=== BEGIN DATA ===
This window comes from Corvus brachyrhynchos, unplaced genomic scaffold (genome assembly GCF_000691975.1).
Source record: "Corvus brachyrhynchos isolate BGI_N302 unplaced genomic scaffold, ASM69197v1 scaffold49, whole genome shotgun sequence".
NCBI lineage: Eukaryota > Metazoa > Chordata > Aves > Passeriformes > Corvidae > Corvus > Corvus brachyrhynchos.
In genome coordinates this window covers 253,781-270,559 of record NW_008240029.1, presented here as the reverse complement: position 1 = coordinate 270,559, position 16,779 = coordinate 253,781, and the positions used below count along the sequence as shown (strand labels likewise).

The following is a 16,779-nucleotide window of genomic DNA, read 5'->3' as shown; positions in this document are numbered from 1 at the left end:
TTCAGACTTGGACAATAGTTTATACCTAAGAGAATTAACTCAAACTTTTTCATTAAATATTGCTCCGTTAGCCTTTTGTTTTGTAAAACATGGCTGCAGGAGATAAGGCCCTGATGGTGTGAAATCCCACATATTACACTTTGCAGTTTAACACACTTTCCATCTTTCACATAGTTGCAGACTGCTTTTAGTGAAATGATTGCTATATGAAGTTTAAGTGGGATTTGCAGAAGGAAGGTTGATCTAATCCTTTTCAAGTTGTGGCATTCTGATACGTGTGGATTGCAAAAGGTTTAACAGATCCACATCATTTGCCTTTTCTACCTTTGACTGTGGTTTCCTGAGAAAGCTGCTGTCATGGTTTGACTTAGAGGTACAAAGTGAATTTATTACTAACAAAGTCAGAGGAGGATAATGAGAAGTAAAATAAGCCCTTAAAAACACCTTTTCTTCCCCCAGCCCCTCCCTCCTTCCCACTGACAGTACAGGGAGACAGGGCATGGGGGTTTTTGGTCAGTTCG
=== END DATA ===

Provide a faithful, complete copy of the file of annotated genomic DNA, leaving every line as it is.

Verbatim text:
This window comes from Corvus brachyrhynchos, unplaced genomic scaffold (genome assembly GCF_000691975.1).
Source record: "Corvus brachyrhynchos isolate BGI_N302 unplaced genomic scaffold, ASM69197v1 scaffold49, whole genome shotgun sequence".
NCBI lineage: Eukaryota > Metazoa > Chordata > Aves > Passeriformes > Corvidae > Corvus > Corvus brachyrhynchos.
In genome coordinates this window covers 253,781-270,559 of record NW_008240029.1, presented here as the reverse complement: position 1 = coordinate 270,559, position 16,779 = coordinate 253,781, and the positions used below count along the sequence as shown (strand labels likewise).

The following is a 16,779-nucleotide window of genomic DNA, read 5'->3' as shown; positions in this document are numbered from 1 at the left end:
TTCAGACTTGGACAATAGTTTATACCTAAGAGAATTAACTCAAACTTTTTCATTAAATATTGCTCCGTTAGCCTTTTGTTTTGTAAAACATGGCTGCAGGAGATAAGGCCCTGATGGTGTGAAATCCCACATATTACACTTTGCAGTTTAACACACTTTCCATCTTTCACATAGTTGCAGACTGCTTTTAGTGAAATGATTGCTATATGAAGTTTAAGTGGGATTTGCAGAAGGAAGGTTGATCTAATCCTTTTCAAGTTGTGGCATTCTGATACGTGTGGATTGCAAAAGGTTTAACAGATCCACATCATTTGCCTTTTCTACCTTTGACTGTGGTTTCCTGAGAAAGCTGCTGTCATGGTTTGACTTAGAGGTACAAAGTGAATTTATTACTAACAAAGTCAGAGGAGGATAATGAGAAGTAAAATAAGCCCTTAAAAACACCTTTTCTTCCCCCAGCCCCTCCCTCCTTCCCACTGACAGTACAGGGAGACAGGGCATGGGGGTTTTTGGTCAGTTCG